After years of governments mismanaging energy markets in Ontario, new research shows that Ontarians now pay some of the highest electricity bills in Canada.
The average residential monthly bill for Torontonians last year was $201 (including tax). In Ottawa, it was $183. Compare that with Montreal ($83) or Calgary ($109) and it’s not hard to see that Ontarians are taking it on the chin for electricity.
In Ontario, from 2008 to 2015, electricity prices grew two-and-a-half times faster than disposable income, nearly four times faster than inflation and four-and-a-half times faster than the rate of economic growth. It also outpaced growth rates in British Columbia, Quebec and Alberta.
What’s behind the rise? Some of it is past mismanagement of the power system’s infrastructure and poor decisions regarding conventional power production. But as we show in the recent Fraser Institute study, payments for wind, solar and biomass power constitute almost 30 percent of the “Global Adjustment,” the part of an Ontarian’s monthly hydro bill that covers the costs of electricity production beyond the revenue generated by the wholesale market price.
In fact, the renewable component of the Global Adjustment fee is also expected to grow in 2017 and 2018 – Ontario’s energy board forecasts it will rise to 42 percent in that time. And what does that buy Ontarians? In 2016, only 6.8 percent of electricity generation came from wind, solar and biomass power generation.
In response to the study, Energy Minister Glenn Thibeault suggested we didn’t recognize the “value of the investments (the current government) made to eliminate coal and clean up the dirty, unreliable system (they) inherited from the previous Conservative government.”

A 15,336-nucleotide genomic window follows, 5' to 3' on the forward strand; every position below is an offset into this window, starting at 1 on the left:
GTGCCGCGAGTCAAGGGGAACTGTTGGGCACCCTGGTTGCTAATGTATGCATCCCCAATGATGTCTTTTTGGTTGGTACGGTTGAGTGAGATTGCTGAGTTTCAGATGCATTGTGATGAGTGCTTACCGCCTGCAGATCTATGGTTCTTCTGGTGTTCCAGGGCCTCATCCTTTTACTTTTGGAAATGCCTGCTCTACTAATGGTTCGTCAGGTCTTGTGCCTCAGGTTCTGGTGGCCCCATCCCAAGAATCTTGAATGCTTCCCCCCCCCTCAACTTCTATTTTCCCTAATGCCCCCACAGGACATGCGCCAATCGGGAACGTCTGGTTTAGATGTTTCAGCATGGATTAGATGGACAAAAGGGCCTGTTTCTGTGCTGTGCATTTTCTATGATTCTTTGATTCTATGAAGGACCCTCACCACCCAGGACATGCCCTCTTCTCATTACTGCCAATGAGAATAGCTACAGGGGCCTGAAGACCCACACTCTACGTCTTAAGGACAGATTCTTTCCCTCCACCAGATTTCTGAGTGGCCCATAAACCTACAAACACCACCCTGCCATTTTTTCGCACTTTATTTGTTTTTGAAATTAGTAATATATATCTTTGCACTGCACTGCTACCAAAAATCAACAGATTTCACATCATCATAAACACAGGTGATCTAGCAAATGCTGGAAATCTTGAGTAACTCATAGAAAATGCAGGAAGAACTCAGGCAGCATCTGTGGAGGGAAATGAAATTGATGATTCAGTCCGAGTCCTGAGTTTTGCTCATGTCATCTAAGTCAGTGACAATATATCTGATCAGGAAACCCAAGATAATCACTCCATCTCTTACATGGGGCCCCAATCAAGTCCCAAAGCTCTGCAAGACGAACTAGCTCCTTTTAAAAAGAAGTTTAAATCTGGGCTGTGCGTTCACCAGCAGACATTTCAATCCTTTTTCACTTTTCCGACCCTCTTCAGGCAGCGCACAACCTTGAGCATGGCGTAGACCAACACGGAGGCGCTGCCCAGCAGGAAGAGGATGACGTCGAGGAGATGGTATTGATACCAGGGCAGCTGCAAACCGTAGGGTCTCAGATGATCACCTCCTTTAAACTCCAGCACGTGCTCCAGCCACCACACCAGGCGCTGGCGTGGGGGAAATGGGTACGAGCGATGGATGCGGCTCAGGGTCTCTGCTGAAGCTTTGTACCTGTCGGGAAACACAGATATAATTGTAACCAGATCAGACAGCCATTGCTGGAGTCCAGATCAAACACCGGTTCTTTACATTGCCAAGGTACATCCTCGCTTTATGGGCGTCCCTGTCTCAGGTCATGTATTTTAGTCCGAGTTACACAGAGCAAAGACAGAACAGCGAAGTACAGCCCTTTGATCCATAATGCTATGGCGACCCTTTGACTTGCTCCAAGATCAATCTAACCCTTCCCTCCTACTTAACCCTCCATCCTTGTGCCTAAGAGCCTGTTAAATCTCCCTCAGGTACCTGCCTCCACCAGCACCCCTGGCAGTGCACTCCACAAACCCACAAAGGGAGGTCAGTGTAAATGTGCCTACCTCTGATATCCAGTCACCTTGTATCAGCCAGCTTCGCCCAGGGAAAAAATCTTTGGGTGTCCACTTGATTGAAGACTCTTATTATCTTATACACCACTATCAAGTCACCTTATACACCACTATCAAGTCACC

Let’s talk about that.
A recent analysis of government air quality data by Fraser Institute senior fellow Ross McKitrick and Elmira Aliakbari shows that shuttering the province’s coal plants produced a small reduction in particulate matter in Ontario – but not to a statistically significant level in the two biggest population centres of Toronto and Hamilton. It produced a statistically insignificant reduction in nitrogen oxide emissions. And while it produced a reduction in peak ozone levels, much of that was offset by increased natural gas generation needed to replace the coal power output.
But what about greenhouse gases? According to Environment and Climate Change Canada, Ontario’s greenhouse gas emissions were down by 24 megatonnes from 1990, most of that attributed to Ontario’s coal phase-outs (both pre- and post-Green Energy Act), and that’s arguably a good thing. But it came at a terrific cost. Ontario’s auditor general concluded that ratepayers shelled out $37 billion for the Global Adjustment component of energy prices from 2006 to 2014, and predicts that Ontarians will pay another $133 billion in the Global Adjustment between 2015 and 2032.
It’s a travesty that people living in the largest city in Canada, in a wealthy country with some of the world’s largest reserves of energy of all sorts, face such high power prices that some families must choose between heating and eating.
Ontario’s government has pulled the plug on the next planned round of renewable energy project expansions but that’s not enough to fix the problem it largely created.
The government of Ontario should admit it has a high-cost energy problem thanks to years of mismanagement of the power sector. And it should produce a plan that would actually drive down prices (rather than shifting them into the future) and give the people of Ontario affordable, reliable power that won’t break the bank.
Kenneth P. Green is senior director, Natural Resource Policy, at the Fraser Institute.